I was advised to tie paper lunch bags around each bunch just before they were complete ripe. This is supposed to protect the fruit from both racoons and squirrels.

I have a medium Havahart (brand name) trap for squirrels. I release the squirrels in a state park about 5 miles away, on the other side of an 8-lane freeway. There are pleanty of hungry coyotes and hawks in the park.
I was told that I need a large Havahart trap for racoons. If I catch any, I can take the trap to the local animal shelter (which won't accept squirrels). The shelter will relocate racoons that are a problem.
In any case, I no longer have my grape vines. The entire slope where they were planted had to be stripped and regraded because of a slope-failure in a rain storm. Most of the rest of my garden is also gone, chewed up by the grading equipment. :( The repairs will be done by Friday (so I was told). In the meantime, I heard a rustling in the back yard one night about 6 weeks ago. With a large flashlight, I checked and saw a large racoon and three small ones; they found nothing but desolation.
Replanting should begin in the next week or two. I have rooted cuttings of 'Perlette', 'Black Monukka', and 'Flame' to put on the slope. While the whole slope had to be repaired, it did not really move where the old grape vines were growing. Grapes have tough, deep roots. Thus, I am adding a third vine.
It will be about three more years before I again worry about racoons.
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David E. Ross
Climate: California Mediterranean
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David E. Ross wrote:

but it takes their largest trap for big raccoons.
Last animal bothering my trash cans turned out to be a female skunk with 4 young ones. I described that elsewhere but imagine mother in trap with kids that will not leave. I was able to get her out without getting sprayed. Now trap is back in shed and I got garbage cans with locking lids.
Frank
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Don't know if anyone has tried to build a barrier at the base of the grape vine that is difficult for raccoons to climb? I know they can climb simple structures, so this barrier would have to be designed very well with no easy places to grasp and climb with their powerful claws.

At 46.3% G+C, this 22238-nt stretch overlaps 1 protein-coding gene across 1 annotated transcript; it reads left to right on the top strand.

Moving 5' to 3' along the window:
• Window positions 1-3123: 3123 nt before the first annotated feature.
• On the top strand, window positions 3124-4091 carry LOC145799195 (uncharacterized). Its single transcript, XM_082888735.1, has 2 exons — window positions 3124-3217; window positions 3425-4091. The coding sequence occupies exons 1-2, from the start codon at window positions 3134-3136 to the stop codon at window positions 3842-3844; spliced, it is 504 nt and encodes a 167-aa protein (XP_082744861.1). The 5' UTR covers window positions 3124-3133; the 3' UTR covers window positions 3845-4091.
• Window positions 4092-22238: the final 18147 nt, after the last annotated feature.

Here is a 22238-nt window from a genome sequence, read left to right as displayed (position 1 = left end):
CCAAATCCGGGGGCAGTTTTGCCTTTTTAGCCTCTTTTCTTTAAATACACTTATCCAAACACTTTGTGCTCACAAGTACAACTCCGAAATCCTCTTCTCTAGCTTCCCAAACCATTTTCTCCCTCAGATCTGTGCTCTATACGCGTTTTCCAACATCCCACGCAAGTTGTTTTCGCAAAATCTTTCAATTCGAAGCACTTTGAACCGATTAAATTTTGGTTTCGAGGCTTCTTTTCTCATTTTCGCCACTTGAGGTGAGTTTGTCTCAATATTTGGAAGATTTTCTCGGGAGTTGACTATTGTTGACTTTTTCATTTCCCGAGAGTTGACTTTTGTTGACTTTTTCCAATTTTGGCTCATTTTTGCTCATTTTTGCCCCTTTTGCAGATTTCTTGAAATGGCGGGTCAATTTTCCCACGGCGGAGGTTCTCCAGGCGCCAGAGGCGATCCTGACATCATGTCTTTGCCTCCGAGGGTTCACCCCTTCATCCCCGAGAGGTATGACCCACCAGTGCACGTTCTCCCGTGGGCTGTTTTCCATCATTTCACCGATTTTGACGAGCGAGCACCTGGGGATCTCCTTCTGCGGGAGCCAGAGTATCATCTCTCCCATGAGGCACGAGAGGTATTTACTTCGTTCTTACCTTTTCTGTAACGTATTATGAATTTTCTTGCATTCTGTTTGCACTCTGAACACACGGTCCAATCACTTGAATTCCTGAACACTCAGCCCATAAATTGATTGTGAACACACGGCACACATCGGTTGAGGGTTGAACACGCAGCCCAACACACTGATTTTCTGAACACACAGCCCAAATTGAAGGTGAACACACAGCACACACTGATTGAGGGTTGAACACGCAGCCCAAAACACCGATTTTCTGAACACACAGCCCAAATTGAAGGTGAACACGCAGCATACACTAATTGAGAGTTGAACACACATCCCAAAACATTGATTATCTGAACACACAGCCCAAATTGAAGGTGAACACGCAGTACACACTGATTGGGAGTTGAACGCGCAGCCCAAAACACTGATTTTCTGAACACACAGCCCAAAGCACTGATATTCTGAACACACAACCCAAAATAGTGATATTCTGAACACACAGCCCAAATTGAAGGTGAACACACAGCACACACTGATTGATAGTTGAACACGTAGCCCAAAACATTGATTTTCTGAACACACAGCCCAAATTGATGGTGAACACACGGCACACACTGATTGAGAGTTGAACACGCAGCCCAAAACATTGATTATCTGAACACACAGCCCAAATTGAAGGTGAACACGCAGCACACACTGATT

Perhaps an even more wild idea may be to feed them cat food at a corner of your lot and build a fence or barrier between the cat food and your grapes? The logic is that once they're satisfied with cat food, they won't have much interest in your grapes?
BTW I confess to feeding raccoons on a shelf in my back porch along with neighborhood cats, opossums, birds and any critter that can climb up to a shelf about 30 inches above the floor. I can assure you that the raccoons can climb this height very easily. I built the shelf in order to keep my neighborhood dogs from eating the cat food. That was successful. And I don't mind feeding the other critters, as well. Fortunately, the skunks haven't figured out how to climb the shelf. So if you want to feed cats and not skunks, the shelf may be your solution. Of course, if the dogs visit me and beg for food, I feed them, as well. In case you're wondering, I buy a 16 lb bag of cat food each week. Most of it goes to the raccoons, of course, since they're bigger and hungrier than the cats and opossums
It may take a lot of cat food to satisfy your raccoons, depending on how many and how big they are. Then, again, they may prefer the grapes over cat food? You may test that question by placing a bunch of grapes next to some cat food and seeing which they eat first?
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raycruzer wrote: snip...

I assure you that there are not many things that a raccoon cannot climb, especially if there is a reward at the other end. I routinely have raccoons on the roof of my house, mostly a single female that takes her young up there via an arbor and pergola. What they are doing up there beyond running back and forth totally escapes me. A "teenage" raccoon sometimes comes and tries to drink from my watering can on the front porch. The worst damage I've ever suffered at the paws of my night visitors is one small ceramic pot of Mammilaria plumosa (?) tipped from the porch and broken. The visitors carefully avoid the large pots of seriously thorny cacti on the porch so they certainly aren't stupid.
My neighbors have a large group that comes in the early evening, over and under a 5-foot chain link fence, to drink from the in-ground pool and snatch whatever cat food might be about. I snapped a picture with my cellphone of nine drinking at one time in a reasonably orderly group. The amazing thing to me is how fearless they are and how little attention the cats pay to them while their food is being stolen.
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John McGaw
[Knoxville, TN, USA]